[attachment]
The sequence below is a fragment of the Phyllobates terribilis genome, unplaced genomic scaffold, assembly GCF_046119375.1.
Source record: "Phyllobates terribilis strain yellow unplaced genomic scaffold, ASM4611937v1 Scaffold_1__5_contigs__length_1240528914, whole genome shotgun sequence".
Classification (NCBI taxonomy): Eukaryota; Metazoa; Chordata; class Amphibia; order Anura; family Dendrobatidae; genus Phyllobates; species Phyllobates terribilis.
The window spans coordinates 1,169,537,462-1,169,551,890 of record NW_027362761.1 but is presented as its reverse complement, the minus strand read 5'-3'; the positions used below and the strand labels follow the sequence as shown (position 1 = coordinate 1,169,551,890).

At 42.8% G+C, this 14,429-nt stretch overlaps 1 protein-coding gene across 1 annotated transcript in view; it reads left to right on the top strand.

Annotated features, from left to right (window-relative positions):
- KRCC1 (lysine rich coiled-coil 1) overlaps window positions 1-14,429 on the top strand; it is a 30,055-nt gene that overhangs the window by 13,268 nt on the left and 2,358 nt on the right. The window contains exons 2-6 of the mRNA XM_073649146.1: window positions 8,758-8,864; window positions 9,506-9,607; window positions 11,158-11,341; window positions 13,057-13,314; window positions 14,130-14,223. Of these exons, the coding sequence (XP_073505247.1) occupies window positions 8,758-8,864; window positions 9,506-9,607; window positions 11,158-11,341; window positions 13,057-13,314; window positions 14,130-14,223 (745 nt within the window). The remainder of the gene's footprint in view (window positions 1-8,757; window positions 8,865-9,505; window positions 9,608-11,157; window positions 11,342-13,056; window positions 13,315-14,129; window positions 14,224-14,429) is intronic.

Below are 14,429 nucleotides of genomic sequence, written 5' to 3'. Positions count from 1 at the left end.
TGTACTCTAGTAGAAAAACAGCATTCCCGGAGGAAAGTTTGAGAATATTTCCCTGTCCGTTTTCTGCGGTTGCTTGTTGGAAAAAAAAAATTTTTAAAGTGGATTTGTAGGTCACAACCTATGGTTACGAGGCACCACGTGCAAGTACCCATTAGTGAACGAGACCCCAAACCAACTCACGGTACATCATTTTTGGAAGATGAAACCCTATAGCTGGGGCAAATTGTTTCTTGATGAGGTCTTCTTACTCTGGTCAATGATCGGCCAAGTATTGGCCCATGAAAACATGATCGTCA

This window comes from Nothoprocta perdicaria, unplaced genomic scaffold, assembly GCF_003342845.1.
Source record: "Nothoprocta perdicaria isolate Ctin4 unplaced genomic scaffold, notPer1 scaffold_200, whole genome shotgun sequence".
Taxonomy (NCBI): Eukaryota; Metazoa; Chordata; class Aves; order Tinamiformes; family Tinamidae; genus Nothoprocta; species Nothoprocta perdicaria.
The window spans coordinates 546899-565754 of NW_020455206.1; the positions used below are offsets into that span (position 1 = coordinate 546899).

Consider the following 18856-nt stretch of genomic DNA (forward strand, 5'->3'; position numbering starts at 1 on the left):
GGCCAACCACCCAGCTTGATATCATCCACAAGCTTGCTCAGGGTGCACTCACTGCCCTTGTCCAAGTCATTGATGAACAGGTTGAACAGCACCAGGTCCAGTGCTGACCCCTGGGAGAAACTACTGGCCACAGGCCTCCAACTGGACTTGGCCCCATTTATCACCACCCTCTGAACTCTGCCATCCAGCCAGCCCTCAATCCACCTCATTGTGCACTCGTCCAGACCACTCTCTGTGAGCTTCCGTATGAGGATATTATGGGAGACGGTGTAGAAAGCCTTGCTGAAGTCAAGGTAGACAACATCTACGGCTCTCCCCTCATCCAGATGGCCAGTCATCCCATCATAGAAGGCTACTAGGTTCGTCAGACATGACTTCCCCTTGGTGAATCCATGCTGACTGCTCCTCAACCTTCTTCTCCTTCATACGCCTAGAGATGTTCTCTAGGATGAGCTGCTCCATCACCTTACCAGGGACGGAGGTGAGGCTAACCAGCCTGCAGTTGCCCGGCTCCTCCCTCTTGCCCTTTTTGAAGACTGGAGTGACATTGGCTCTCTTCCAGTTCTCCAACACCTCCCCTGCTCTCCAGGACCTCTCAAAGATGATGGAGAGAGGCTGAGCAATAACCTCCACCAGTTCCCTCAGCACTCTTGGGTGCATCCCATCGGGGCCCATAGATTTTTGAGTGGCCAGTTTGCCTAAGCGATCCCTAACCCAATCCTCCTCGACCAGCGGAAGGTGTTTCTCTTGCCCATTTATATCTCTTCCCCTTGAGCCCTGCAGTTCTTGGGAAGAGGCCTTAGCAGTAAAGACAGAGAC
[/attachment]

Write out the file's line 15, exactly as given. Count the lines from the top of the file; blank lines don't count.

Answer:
GGCCAACCACCCAGCTTGATATCATCCACAAGCTTGCTCAGGGTGCACTCACTGCCCTTGTCCAAGTCATTGATGAACAGGTTGAACAGCACCAGGTCCAGTGCTGACCCCTGGGAGAAACTACTGGCCACAGGCCTCCAACTGGACTTGGCCCCATTTATCACCACCCTCTGAACTCTGCCATCCAGCCAGCCCTCAATCCACCTCATTGTGCACTCGTCCAGACCACTCTCTGTGAGCTTCCGTATGAGGATATTATGGGAGACGGTGTAGAAAGCCTTGCTGAAGTCAAGGTAGACAACATCTACGGCTCTCCCCTCATCCAGATGGCCAGTCATCCCATCATAGAAGGCTACTAGGTTCGTCAGACATGACTTCCCCTTGGTGAATCCATGCTGACTGCTCCTCAACCTTCTTCTCCTTCATACGCCTAGAGATGTTCTCTAGGATGAGCTGCTCCATCACCTTACCAGGGACGGAGGTGAGGCTAACCAGCCTGCAGTTGCCCGGCTCCTCCCTCTTGCCCTTTTTGAAGACTGGAGTGACATTGGCTCTCTTCCAGTTCTCCAACACCTCCCCTGCTCTCCAGGACCTCTCAAAGATGATGGAGAGAGGCTGAGCAATAACCTCCACCAGTTCCCTCAGCACTCTTGGGTGCATCCCATCGGGGCCCATAGATTTTTGAGTGGCCAGTTTGCCTAAGCGATCCCTAACCCAATCCTCCTCGACCAGCGGAAGGTGTTTCTCTTGCCCATTTATATCTCTTCCCCTTGAGCCCTGCAGTTCTTGGGAAGAGGCCTTAGCAGTAAAGACAGAGAC